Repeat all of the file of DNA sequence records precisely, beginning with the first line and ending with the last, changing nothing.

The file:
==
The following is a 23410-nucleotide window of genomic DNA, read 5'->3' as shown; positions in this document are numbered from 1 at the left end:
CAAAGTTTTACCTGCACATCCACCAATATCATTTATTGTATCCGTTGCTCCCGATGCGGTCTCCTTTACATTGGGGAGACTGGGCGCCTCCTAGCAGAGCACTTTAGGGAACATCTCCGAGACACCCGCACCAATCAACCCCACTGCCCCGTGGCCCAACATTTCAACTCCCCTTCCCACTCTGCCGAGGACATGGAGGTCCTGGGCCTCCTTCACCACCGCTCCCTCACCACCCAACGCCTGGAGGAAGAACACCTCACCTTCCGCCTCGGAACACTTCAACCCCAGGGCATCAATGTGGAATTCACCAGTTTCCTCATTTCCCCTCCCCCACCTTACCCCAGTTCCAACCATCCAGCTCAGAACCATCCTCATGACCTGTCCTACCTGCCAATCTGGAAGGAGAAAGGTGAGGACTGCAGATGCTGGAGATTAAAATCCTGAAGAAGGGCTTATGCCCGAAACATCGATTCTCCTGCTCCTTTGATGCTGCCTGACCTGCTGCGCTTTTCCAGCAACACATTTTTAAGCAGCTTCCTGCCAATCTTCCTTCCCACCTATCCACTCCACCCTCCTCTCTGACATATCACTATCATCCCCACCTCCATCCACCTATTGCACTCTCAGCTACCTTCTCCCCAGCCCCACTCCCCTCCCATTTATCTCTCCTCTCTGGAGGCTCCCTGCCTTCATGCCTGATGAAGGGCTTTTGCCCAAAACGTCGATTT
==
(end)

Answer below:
The following is a 23410-nucleotide window of genomic DNA, read 5'->3' as shown; positions in this document are numbered from 1 at the left end:
CAAAGTTTTACCTGCACATCCACCAATATCATTTATTGTATCCGTTGCTCCCGATGCGGTCTCCTTTACATTGGGGAGACTGGGCGCCTCCTAGCAGAGCACTTTAGGGAACATCTCCGAGACACCCGCACCAATCAACCCCACTGCCCCGTGGCCCAACATTTCAACTCCCCTTCCCACTCTGCCGAGGACATGGAGGTCCTGGGCCTCCTTCACCACCGCTCCCTCACCACCCAACGCCTGGAGGAAGAACACCTCACCTTCCGCCTCGGAACACTTCAACCCCAGGGCATCAATGTGGAATTCACCAGTTTCCTCATTTCCCCTCCCCCACCTTACCCCAGTTCCAACCATCCAGCTCAGAACCATCCTCATGACCTGTCCTACCTGCCAATCTGGAAGGAGAAAGGTGAGGACTGCAGATGCTGGAGATTAAAATCCTGAAGAAGGGCTTATGCCCGAAACATCGATTCTCCTGCTCCTTTGATGCTGCCTGACCTGCTGCGCTTTTCCAGCAACACATTTTTAAGCAGCTTCCTGCCAATCTTCCTTCCCACCTATCCACTCCACCCTCCTCTCTGACATATCACTATCATCCCCACCTCCATCCACCTATTGCACTCTCAGCTACCTTCTCCCCAGCCCCACTCCCCTCCCATTTATCTCTCCTCTCTGGAGGCTCCCTGCCTTCATGCCTGATGAAGGGCTTTTGCCCAAAACGTCGATTT